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The City of Seattle is Committing Red Light Robbery

24 August 2009 Seattle 56,322 views 12 CommentsPrint This Post Print This Post Email This Post Email This Post

The role of government should not be to annoy, monitor and bleed us dry, but to deliver and maintain appropriate, critical services with integrity, effectiveness and common sense. It is not proper or desirable for city government to get into bed with private business to accomplish what business always wants — to make money. Not that there is anything wrong with that, so long as it is done honestly and legally — let’s just keep the rules of the game clear.

Can we all stipulate we are satisfied with the current level of mutual back scratching and incompetence in local government without bringing the pros from out-of-state into the game? Here in Seattle, we are comfortable with the niceness of it all; here, the Tony Sopranos drive hybrids, wear cool sneakers, bring reusable bags to the co-op and only drink fair trade coffee.

In 1999, Peter Robb wrote the excellent and well-researched book, Midnight in Sicily, about the origins of the Cosa Nostra and the shocking revelations of Mafia/Governmental partnerships at all levels of government in Italy. Robb describes how one mob defendant, on trial in 1947 for the murder of 11 people, cried out during testimony: ”Bandits, police, state, they’re all one body, like Father, Son and Holy Ghost!” Before he could reveal the politicians behind the crime, he was poisoned. As so often the case, telling the truth is risky.

As you sit sipping your fair trade coffee reading this, private companies, mostly based in Arizona, are approaching city governments with offers they can’t refuse. The deal is something like this: You give us the authority, and we’ll install cameras at key intersections, photograph cars that run stoplights, then we’ll send a $145 ticket to the owner along with a nice photo of the offending vehicle. BUSTED! Without any messy, direct human contact whatsoever. The private firm keeps 30% of the fine and the City gets 70%.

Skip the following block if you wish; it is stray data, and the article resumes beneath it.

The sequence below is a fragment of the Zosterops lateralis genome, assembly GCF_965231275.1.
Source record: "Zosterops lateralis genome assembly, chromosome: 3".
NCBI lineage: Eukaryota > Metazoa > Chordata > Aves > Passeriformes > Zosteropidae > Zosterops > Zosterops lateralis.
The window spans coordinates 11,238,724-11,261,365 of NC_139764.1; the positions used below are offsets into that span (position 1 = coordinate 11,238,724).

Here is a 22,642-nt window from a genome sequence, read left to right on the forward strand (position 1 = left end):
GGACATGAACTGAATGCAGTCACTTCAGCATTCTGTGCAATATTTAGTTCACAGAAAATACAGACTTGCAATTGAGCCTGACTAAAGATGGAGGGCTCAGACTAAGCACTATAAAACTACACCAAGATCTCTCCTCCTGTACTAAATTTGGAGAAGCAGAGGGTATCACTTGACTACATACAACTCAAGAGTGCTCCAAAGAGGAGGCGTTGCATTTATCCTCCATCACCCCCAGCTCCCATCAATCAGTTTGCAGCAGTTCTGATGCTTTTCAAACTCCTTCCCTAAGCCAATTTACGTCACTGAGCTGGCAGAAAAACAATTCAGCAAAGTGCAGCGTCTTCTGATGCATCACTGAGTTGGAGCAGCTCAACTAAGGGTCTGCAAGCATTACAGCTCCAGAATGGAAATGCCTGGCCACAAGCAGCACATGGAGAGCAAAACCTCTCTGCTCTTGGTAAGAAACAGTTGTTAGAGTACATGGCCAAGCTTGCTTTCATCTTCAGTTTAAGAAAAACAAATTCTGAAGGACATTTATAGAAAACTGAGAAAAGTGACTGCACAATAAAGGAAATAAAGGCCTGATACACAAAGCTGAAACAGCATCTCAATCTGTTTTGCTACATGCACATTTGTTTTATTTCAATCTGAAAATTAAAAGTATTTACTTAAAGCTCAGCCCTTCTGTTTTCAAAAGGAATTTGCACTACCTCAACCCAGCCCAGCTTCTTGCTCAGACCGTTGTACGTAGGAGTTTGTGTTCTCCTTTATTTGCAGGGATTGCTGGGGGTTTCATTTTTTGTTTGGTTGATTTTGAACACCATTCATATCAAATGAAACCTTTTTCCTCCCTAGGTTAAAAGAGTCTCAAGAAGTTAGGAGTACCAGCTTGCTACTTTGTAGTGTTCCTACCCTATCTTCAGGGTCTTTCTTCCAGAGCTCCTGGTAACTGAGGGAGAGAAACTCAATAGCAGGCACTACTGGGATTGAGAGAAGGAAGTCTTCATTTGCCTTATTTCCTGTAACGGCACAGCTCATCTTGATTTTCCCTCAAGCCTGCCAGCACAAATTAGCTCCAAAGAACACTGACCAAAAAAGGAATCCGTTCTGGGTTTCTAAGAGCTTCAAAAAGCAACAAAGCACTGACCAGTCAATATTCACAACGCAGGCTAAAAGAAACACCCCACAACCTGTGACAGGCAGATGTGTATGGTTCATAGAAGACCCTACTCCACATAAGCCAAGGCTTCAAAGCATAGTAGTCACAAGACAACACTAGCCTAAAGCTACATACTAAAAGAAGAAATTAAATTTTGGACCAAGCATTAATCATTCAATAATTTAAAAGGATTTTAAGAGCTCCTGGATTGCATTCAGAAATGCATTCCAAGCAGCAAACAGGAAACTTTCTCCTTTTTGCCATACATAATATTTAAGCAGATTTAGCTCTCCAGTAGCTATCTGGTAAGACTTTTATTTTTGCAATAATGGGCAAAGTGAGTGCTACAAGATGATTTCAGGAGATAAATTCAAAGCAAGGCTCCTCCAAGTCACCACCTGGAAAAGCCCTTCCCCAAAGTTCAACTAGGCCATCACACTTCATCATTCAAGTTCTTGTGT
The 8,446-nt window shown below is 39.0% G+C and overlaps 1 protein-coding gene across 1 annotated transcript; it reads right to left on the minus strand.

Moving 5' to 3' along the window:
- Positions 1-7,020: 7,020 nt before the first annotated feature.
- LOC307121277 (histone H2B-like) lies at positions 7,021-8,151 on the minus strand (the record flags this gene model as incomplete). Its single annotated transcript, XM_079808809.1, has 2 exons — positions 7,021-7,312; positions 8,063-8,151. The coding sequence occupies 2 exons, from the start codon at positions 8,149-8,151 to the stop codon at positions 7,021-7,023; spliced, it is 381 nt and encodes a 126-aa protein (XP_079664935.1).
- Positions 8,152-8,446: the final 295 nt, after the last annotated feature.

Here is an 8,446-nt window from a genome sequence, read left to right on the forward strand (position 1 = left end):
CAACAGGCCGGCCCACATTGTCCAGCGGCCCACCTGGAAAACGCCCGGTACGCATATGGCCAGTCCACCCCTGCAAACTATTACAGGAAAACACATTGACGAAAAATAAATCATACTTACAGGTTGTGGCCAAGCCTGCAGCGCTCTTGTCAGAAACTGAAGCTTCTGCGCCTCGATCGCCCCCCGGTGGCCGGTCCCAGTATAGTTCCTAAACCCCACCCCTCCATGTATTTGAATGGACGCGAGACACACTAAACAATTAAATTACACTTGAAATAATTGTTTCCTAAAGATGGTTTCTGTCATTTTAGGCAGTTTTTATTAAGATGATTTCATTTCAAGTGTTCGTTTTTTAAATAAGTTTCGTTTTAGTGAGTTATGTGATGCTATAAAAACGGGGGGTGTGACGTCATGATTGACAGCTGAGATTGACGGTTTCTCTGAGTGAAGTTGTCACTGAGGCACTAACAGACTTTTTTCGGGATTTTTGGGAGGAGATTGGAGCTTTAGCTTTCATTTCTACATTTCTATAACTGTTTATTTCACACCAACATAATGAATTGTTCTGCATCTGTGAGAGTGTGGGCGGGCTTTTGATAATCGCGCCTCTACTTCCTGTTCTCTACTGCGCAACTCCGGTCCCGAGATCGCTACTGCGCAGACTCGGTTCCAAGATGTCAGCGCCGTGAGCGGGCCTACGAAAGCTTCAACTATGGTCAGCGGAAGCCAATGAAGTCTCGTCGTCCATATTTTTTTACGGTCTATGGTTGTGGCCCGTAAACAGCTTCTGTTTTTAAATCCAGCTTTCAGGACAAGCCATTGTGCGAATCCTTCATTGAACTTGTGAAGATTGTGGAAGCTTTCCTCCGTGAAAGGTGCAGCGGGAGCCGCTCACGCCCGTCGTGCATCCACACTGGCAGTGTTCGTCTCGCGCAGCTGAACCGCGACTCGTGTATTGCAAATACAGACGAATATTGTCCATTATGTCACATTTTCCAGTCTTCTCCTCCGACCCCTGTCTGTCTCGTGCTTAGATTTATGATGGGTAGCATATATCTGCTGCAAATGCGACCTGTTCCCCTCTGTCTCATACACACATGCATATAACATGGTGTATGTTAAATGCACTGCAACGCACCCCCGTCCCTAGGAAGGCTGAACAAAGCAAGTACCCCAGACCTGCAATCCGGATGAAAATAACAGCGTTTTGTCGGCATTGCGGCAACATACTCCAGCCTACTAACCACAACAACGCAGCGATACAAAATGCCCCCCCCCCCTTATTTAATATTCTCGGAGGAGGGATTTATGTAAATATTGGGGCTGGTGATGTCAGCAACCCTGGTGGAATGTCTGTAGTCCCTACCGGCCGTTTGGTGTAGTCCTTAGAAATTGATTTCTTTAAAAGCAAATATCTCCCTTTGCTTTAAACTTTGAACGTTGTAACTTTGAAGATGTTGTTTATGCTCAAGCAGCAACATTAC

This information comes from the British magazine the Economist. It’s along the lines of the successful gambling casino/state government revenue sharing program in Nevada.

This sneaky program costs a city nothing to install — so there is no irritating budget review or debate about whether it passes the smell test. There isn’t any real discussion about anything. The righteous position of the municipal pashas is that this is for our safety, for our own good… This rings so hollow I won’t waste any more words on it.

This is government and private corporations working well together to screw people out of what little money they have left. It is a purported solution for a problem that doesn’t actually exist. Ask an independent traffic expect who has no vested interest in the program; he’ll tell you that the running of red lights is very low on the list of traffic accident concerns. There are far more compelling safety violations that merit focus and resources. And the cameras actually cause an increase in accidents.

Here is a list of the 30 Seattle locations with red-light cams. This link is a puffy PR piece on the “pilot project” by the Seattle Police that admits, “There is little evidence that cameras have decreased the frequency of all auto crashes or of the more dangerous angle collisions.” The page also gives you a handy button to click: “PAY RED LIGHT TICKETS ONLINE.”

he Seattle Police statement goes on to say:  “The pilot project evaluation team also has concluded that the American Traffic Solutions vendor has performed well at a reasonable cost, and the public, in general, has responded favorably to this program.” What?  I seriously doubt you’ll find anyone without a vested interest in this program who has “responded favorably.”  Who writes this stuff?  Saying untrue things do not make them true, although it never stops some folks from trying.

The online evaluation report for the 24 months ending in 2008 says the take from fines totaled over $2 million. Expenses broke down as follows: The $518,000 cut to American Traffic Solutions; $217,000 to the Seattle Police Department to “review and issue infraction notices;” $111,000 to the Seattle Department of Transportation; $80,000 to the Municipal Court and $30,000 to the “Law Department,” whatever that is. That leaves over $1 millon to go into the City’s coffers to help pay the consultants and the copywriters who also believe in unicorns.